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Kevin P. Sheehan v. New Hampshire Department of

November 15, 2012

KEVIN P. SHEEHAN
v.
NEW HAMPSHIRE DEPARTMENT OF RESOURCES AND ECONOMIC DEVELOPMENT



The opinion of the court was delivered by: Conboy, J.

a.m. on the morning of their release. The direct address of the court's home page is: http://www.courts.state.nh.us/supreme.

Argued: September 20, 2012

The petitioner, Kevin P. Sheehan, appeals an order of the Superior Court (Lewis, J.) entering judgment in favor of the respondent, the New Hampshire Department of Resources and Economic Development (DRED), on his request for declaratory, injunctive, and other relief. We affirm.

The trial court found the following facts. On November 13, 2008, the petitioner purchased property in Derry (the Property). The Property abuts Jackman Road, which is a class VI town road and not in good condition. The Property is connected to Warner Hill Road by a .44 mile tract of land that is under DRED's control as part of its statewide trail system. See RSA ch. 216-F (2011).

In the 1930's, the Boston & Maine Railroad (B&M) owned this tract as part of a larger railroad corridor. In the mid-to-late 1930's, B&M sought to abandon the corridor to the State. After extended negotiations with B&M and adjacent abutters, the State acquired the corridor through a mechanism known as a Commissioners' Return of Highway Layout. The purpose expressed by the State in acquiring the corridor was to create a highway over its length. Thereafter, the New Hampshire Department of Public Works and Highways (DPWH) controlled the corridor. The DPWH removed the railroad ties from the corridor, but improved only certain portions; the portion of the corridor abutting the Property remains an unpaved dirt trail.

In 1975, the Governor and Executive Council transferred the unimproved portions of the corridor from DPWH to DRED for recreational trail use. See RSA 216-F:1, III. Before and after the 1975 transfer, the prior owners of the Property utilized the corridor to access the Property by non-recreational motor vehicles. In July 2008, however, before the petitioner purchased the Property, DRED moved a gate nearer to Warner Hill Road, effectively blocking all non- recreational motor vehicles from using the corridor to access the Property. Currently, the portion of the corridor abutting the Property is used only for recreational activities.

Before purchasing the Property, the petitioner understood that the State claimed ownership of the corridor and that a gate blocked non-recreational motor vehicle access. After purchasing the Property, the petitioner filed this equity action seeking to bar DRED from prohibiting or interfering with non- recreational motor vehicle access over the portion of the corridor separating the Property from Warner Hill Road. The petitioner alleges that DRED has violated RSA 216-F:2, II.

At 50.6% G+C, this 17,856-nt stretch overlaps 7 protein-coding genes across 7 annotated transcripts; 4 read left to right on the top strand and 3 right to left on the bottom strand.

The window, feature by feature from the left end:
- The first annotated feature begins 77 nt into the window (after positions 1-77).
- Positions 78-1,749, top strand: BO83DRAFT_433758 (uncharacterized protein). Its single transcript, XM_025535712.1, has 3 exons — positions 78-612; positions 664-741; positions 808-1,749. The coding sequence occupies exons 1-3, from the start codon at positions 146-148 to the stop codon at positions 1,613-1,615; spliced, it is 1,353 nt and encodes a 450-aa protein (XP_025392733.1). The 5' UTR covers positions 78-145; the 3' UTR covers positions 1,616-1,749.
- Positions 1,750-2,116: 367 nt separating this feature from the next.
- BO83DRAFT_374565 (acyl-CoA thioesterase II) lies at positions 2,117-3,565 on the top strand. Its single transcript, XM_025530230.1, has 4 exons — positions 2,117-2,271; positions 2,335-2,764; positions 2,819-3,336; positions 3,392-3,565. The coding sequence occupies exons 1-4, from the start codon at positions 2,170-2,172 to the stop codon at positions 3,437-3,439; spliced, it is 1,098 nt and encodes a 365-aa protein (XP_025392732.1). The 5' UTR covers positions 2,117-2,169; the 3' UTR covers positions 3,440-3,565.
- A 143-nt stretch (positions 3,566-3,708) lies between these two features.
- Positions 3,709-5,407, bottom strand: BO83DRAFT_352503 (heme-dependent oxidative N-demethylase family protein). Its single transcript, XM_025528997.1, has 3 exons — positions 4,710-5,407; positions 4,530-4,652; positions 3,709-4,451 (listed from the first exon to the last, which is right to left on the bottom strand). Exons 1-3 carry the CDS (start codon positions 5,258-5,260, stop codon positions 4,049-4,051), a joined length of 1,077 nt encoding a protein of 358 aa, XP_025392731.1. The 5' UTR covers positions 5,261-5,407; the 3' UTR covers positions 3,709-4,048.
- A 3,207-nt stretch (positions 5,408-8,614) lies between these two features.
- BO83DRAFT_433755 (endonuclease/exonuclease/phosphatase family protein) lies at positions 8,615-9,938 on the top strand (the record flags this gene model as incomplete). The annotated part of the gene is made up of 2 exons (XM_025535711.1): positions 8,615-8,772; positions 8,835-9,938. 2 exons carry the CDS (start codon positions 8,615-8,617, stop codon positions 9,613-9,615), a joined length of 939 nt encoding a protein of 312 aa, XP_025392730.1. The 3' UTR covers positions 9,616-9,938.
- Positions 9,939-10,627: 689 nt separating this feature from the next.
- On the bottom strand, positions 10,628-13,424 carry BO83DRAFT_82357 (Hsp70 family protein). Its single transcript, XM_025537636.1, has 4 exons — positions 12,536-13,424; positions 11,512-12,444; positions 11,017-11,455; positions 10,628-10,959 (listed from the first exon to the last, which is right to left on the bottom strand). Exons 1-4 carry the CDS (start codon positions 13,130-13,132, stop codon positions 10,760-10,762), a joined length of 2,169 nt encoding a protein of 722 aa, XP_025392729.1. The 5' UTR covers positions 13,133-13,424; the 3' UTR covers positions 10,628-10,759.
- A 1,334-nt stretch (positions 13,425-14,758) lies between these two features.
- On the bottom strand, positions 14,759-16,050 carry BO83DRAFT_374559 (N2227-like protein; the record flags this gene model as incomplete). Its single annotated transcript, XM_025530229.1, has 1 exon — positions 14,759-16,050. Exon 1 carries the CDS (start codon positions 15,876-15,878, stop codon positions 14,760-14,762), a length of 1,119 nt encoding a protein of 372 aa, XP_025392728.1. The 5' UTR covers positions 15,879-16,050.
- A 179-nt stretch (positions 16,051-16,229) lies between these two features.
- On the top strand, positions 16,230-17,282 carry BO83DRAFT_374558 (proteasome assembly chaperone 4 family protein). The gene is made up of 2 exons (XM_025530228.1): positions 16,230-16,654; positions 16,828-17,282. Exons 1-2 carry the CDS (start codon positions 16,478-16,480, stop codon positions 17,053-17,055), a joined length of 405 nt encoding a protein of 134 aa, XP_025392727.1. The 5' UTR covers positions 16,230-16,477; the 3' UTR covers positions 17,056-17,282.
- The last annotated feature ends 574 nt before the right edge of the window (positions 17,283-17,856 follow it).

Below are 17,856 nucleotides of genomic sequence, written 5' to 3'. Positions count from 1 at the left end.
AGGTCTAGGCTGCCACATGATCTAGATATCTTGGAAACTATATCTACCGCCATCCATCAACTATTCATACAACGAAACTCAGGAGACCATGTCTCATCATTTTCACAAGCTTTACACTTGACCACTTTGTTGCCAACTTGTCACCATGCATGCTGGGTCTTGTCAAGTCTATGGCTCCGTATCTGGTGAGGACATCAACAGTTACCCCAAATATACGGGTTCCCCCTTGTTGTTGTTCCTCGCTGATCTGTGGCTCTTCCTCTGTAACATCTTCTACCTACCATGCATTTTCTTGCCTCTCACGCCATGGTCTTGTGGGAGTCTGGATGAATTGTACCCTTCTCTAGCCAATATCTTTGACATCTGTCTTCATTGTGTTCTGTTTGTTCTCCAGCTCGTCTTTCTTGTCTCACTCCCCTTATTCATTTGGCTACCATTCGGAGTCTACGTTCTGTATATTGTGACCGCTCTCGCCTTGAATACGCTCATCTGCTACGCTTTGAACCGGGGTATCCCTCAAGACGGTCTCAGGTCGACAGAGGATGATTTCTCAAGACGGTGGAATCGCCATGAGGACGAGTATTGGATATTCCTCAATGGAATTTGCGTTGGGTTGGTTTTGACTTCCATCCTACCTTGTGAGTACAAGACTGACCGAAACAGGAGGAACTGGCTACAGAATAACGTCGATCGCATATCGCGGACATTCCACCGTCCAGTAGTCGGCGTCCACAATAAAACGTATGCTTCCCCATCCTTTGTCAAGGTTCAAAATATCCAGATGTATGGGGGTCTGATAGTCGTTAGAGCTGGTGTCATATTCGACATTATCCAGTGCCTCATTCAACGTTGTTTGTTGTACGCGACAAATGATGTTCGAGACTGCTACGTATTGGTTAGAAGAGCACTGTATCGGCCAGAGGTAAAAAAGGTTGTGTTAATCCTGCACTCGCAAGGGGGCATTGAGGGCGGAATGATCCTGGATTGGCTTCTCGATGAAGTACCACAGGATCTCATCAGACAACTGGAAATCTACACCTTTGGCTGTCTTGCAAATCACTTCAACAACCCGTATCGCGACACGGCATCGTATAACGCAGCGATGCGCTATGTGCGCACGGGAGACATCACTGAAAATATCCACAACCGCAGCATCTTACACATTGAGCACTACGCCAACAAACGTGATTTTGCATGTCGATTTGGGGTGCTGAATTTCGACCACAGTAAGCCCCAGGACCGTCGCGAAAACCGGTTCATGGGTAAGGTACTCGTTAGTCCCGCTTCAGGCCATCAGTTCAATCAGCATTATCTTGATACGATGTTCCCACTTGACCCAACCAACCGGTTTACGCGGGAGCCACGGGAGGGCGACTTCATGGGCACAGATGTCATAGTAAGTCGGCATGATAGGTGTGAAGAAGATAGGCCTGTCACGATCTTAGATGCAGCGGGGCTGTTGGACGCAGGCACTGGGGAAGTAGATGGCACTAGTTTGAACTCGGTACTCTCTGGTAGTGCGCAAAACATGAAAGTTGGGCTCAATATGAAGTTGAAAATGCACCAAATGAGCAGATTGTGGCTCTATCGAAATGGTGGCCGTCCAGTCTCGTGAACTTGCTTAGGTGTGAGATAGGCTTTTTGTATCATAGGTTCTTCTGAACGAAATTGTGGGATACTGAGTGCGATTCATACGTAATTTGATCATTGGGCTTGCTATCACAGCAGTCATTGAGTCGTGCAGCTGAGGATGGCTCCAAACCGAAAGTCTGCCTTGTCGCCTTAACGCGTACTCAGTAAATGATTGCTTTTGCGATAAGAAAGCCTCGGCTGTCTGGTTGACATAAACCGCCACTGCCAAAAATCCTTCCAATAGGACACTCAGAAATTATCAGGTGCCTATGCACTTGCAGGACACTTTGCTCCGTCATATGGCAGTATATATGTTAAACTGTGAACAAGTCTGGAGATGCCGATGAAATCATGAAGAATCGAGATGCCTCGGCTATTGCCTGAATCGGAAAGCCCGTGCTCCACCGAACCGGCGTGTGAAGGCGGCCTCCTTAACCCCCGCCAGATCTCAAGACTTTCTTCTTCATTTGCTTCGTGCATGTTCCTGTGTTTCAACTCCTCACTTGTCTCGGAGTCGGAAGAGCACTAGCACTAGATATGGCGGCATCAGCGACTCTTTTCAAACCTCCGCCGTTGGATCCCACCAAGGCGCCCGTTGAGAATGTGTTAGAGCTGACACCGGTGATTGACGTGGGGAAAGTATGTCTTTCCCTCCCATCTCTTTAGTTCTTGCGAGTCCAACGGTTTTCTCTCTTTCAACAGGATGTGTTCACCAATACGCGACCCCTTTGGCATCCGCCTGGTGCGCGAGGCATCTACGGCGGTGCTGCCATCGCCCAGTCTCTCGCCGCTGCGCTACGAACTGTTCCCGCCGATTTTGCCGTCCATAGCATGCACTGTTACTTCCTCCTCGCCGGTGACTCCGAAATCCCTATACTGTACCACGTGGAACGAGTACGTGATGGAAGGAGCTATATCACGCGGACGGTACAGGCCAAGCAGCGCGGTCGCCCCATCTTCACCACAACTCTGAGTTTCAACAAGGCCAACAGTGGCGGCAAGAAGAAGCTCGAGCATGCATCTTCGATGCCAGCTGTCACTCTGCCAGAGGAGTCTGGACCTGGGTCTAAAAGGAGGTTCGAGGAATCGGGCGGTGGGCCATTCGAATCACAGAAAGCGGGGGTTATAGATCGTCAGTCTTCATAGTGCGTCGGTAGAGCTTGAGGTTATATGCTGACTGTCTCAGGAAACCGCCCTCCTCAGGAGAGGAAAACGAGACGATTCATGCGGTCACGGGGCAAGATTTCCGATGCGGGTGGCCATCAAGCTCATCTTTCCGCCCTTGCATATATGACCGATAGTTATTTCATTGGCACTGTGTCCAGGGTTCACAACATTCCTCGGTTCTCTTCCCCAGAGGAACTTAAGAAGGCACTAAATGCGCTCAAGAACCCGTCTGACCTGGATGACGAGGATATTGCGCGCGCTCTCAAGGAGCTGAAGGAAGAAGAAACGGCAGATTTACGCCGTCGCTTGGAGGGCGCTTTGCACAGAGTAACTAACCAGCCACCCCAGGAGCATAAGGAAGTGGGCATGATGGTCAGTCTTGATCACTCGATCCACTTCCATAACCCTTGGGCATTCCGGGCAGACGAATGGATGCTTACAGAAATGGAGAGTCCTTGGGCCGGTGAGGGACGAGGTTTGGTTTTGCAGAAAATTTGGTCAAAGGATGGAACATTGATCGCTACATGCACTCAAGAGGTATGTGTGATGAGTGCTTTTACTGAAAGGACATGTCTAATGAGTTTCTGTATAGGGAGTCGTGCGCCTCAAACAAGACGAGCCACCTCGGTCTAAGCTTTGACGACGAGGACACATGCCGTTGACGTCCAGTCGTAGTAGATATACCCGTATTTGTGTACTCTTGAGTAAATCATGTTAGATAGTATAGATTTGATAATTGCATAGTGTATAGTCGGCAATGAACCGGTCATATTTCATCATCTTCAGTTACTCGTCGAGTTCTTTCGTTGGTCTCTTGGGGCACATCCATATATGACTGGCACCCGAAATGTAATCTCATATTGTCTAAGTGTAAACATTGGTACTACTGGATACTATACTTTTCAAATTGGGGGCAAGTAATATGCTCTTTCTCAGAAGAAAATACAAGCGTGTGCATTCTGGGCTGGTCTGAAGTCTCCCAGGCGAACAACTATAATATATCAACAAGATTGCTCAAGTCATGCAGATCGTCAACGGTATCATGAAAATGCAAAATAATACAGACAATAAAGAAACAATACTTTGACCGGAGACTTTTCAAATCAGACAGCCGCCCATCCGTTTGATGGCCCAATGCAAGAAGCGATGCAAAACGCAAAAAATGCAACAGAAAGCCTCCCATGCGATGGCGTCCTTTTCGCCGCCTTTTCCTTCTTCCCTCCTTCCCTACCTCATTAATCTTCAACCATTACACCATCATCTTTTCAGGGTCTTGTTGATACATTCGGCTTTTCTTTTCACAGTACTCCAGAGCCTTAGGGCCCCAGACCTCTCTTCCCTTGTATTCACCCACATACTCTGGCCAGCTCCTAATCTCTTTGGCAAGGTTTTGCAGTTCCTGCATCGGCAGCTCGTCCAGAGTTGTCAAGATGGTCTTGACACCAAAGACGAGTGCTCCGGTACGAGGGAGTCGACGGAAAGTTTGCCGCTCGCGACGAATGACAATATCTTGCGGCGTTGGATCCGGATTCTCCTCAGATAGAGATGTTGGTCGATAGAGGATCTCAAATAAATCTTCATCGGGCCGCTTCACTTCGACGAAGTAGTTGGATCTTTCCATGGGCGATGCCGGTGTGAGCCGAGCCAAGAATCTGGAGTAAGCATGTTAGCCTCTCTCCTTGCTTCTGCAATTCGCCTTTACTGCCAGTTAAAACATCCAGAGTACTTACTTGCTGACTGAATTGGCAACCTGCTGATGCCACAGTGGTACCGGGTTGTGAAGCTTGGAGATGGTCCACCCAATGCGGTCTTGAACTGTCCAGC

The superior court conducted a bench trial on this issue and heard from several expert witnesses. Ultimately, it determined that the State had acquired title in fee simple to the corridor through a highway layout and that the portion of the corridor abutting the Property is not a "public road" because the State has never "constructed" on it. Thus, the court ruled that DRED did not violate RSA 216-F:2, II. This appeal followed.

On appeal, the petitioner contends that the trial court erred when it determined that the State owns the corridor in fee simple and when it found that the corridor is not a public road. Because the petitioner failed to submit a transcript, we assume that the evidence was sufficient to support the trial court's conclusion and review for legal error only. See Buatti v. Prentice, 162 N.H. 228, 229 (2011).

We find consideration of whether the State acquired fee simple ownership and whether the corridor constitutes a public road unnecessary. Even if we assume, without deciding, that the trial court erred in both respects, we, nonetheless, affirm the trial court's decision because the State has statutory authority to limit the public's use of the corridor. See RSA ch. 216-F; see also Catalano v. Town of Windham, 133 N.H. 504, 508 (1990) ("[W]hen a trial court reaches the correct result, but on mistaken grounds, [we] will sustain the decision if there are valid alternative grounds to support it." (quotation omitted)).

We are the final arbiter of the intent of the legislature as expressed in the words of a statute considered as a whole. Estate of Gordon-Couture v. Brown, 152 N.H. 265, 266 (2005). We first examine the language of the statute, and, where possible, we ascribe the plain and ordinary meaning to the words used. Id. Our goal is to apply statutes in light of the legislature's intent in enacting them, and in light of the policy sought to be advanced by the entire statutory scheme. Id.

Furthermore, statutes in derogation of the common law are to be interpreted strictly. Id. While a statute may abolish a common law right, there is a presumption that the legislature has no such purpose. Id. If a common law right is to be taken away, it must be expressed clearly by the legislature. Id.

In relevant part, RSA 216-F:2 provides:

I. The trails within the system shall be held, developed and administered under this chapter primarily as recreational trails for hiking, nature walks, bird watching, horseback riding, bicycling, ski touring, snowshoeing, snowmobiling, mushing, and off highway recreational vehicles and the ...


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